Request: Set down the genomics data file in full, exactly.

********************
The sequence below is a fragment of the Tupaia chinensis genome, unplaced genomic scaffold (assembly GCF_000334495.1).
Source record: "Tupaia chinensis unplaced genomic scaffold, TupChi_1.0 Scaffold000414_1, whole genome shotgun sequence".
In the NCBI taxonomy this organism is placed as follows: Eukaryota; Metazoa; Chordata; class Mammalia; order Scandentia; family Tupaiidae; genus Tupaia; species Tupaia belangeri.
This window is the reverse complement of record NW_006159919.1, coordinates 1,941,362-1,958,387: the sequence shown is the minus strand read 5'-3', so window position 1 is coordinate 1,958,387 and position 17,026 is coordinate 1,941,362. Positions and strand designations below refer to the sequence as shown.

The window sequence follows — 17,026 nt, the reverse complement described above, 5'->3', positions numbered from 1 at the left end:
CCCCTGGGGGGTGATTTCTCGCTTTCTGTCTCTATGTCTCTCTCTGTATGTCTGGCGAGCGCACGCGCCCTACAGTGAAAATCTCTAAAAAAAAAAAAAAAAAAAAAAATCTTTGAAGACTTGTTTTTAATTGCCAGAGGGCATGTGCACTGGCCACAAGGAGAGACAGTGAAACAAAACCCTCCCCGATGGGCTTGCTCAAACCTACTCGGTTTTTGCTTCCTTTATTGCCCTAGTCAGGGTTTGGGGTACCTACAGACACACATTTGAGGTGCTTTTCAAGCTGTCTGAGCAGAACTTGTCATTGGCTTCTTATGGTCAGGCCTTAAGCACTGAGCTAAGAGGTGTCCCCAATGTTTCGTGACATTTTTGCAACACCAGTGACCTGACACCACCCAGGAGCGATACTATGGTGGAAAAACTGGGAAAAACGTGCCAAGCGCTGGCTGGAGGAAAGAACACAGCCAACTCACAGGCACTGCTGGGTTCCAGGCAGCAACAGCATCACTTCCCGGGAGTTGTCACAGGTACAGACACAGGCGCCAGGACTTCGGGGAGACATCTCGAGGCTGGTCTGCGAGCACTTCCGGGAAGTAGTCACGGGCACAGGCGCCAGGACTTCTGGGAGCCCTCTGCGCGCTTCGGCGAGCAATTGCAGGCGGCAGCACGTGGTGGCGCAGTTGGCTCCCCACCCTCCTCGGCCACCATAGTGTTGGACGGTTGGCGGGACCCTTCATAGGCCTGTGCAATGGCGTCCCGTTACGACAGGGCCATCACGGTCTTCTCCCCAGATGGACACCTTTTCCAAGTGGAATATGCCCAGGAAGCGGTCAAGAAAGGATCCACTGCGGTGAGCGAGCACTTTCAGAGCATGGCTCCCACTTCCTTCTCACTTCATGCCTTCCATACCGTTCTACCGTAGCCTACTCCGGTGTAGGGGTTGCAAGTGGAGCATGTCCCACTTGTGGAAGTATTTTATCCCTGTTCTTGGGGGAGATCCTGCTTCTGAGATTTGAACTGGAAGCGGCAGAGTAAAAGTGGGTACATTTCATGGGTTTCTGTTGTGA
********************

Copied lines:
The sequence below is a fragment of the Tupaia chinensis genome, unplaced genomic scaffold (assembly GCF_000334495.1).
Source record: "Tupaia chinensis unplaced genomic scaffold, TupChi_1.0 Scaffold000414_1, whole genome shotgun sequence".
In the NCBI taxonomy this organism is placed as follows: Eukaryota; Metazoa; Chordata; class Mammalia; order Scandentia; family Tupaiidae; genus Tupaia; species Tupaia belangeri.
This window is the reverse complement of record NW_006159919.1, coordinates 1,941,362-1,958,387: the sequence shown is the minus strand read 5'-3', so window position 1 is coordinate 1,958,387 and position 17,026 is coordinate 1,941,362. Positions and strand designations below refer to the sequence as shown.

The window sequence follows — 17,026 nt, the reverse complement described above, 5'->3', positions numbered from 1 at the left end:
CCCCTGGGGGGTGATTTCTCGCTTTCTGTCTCTATGTCTCTCTCTGTATGTCTGGCGAGCGCACGCGCCCTACAGTGAAAATCTCTAAAAAAAAAAAAAAAAAAAAAAATCTTTGAAGACTTGTTTTTAATTGCCAGAGGGCATGTGCACTGGCCACAAGGAGAGACAGTGAAACAAAACCCTCCCCGATGGGCTTGCTCAAACCTACTCGGTTTTTGCTTCCTTTATTGCCCTAGTCAGGGTTTGGGGTACCTACAGACACACATTTGAGGTGCTTTTCAAGCTGTCTGAGCAGAACTTGTCATTGGCTTCTTATGGTCAGGCCTTAAGCACTGAGCTAAGAGGTGTCCCCAATGTTTCGTGACATTTTTGCAACACCAGTGACCTGACACCACCCAGGAGCGATACTATGGTGGAAAAACTGGGAAAAACGTGCCAAGCGCTGGCTGGAGGAAAGAACACAGCCAACTCACAGGCACTGCTGGGTTCCAGGCAGCAACAGCATCACTTCCCGGGAGTTGTCACAGGTACAGACACAGGCGCCAGGACTTCGGGGAGACATCTCGAGGCTGGTCTGCGAGCACTTCCGGGAAGTAGTCACGGGCACAGGCGCCAGGACTTCTGGGAGCCCTCTGCGCGCTTCGGCGAGCAATTGCAGGCGGCAGCACGTGGTGGCGCAGTTGGCTCCCCACCCTCCTCGGCCACCATAGTGTTGGACGGTTGGCGGGACCCTTCATAGGCCTGTGCAATGGCGTCCCGTTACGACAGGGCCATCACGGTCTTCTCCCCAGATGGACACCTTTTCCAAGTGGAATATGCCCAGGAAGCGGTCAAGAAAGGATCCACTGCGGTGAGCGAGCACTTTCAGAGCATGGCTCCCACTTCCTTCTCACTTCATGCCTTCCATACCGTTCTACCGTAGCCTACTCCGGTGTAGGGGTTGCAAGTGGAGCATGTCCCACTTGTGGAAGTATTTTATCCCTGTTCTTGGGGGAGATCCTGCTTCTGAGATTTGAACTGGAAGCGGCAGAGTAAAAGTGGGTACATTTCATGGGTTTCTGTTGTGA